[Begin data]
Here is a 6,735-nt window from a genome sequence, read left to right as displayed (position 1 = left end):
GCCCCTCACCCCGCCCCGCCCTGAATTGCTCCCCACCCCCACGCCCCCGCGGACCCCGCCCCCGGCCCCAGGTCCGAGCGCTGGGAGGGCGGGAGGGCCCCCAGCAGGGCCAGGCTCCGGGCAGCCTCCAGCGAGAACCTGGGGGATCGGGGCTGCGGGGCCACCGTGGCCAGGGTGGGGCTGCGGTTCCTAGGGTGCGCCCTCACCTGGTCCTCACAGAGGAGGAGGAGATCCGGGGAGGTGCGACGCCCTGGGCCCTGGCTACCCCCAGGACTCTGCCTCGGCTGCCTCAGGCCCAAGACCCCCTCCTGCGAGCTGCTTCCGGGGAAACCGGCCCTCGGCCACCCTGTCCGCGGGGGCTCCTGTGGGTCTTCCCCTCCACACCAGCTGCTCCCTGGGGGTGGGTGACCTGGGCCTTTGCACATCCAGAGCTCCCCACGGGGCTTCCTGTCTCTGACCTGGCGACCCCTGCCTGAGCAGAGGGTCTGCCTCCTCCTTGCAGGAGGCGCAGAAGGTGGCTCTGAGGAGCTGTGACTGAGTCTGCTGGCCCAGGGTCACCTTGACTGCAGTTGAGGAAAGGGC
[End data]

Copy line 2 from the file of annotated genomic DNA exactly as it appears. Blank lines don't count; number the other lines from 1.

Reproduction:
GCCCCTCACCCCGCCCCGCCCTGAATTGCTCCCCACCCCCACGCCCCCGCGGACCCCGCCCCCGGCCCCAGGTCCGAGCGCTGGGAGGGCGGGAGGGCCCCCAGCAGGGCCAGGCTCCGGGCAGCCTCCAGCGAGAACCTGGGGGATCGGGGCTGCGGGGCCACCGTGGCCAGGGTGGGGCTGCGGTTCCTAGGGTGCGCCCTCACCTGGTCCTCACAGAGGAGGAGGAGATCCGGGGAGGTGCGACGCCCTGGGCCCTGGCTACCCCCAGGACTCTGCCTCGGCTGCCTCAGGCCCAAGACCCCCTCCTGCGAGCTGCTTCCGGGGAAACCGGCCCTCGGCCACCCTGTCCGCGGGGGCTCCTGTGGGTCTTCCCCTCCACACCAGCTGCTCCCTGGGGGTGGGTGACCTGGGCCTTTGCACATCCAGAGCTCCCCACGGGGCTTCCTGTCTCTGACCTGGCGACCCCTGCCTGAGCAGAGGGTCTGCCTCCTCCTTGCAGGAGGCGCAGAAGGTGGCTCTGAGGAGCTGTGACTGAGTCTGCTGGCCCAGGGTCACCTTGACTGCAGTTGAGGAAAGGGC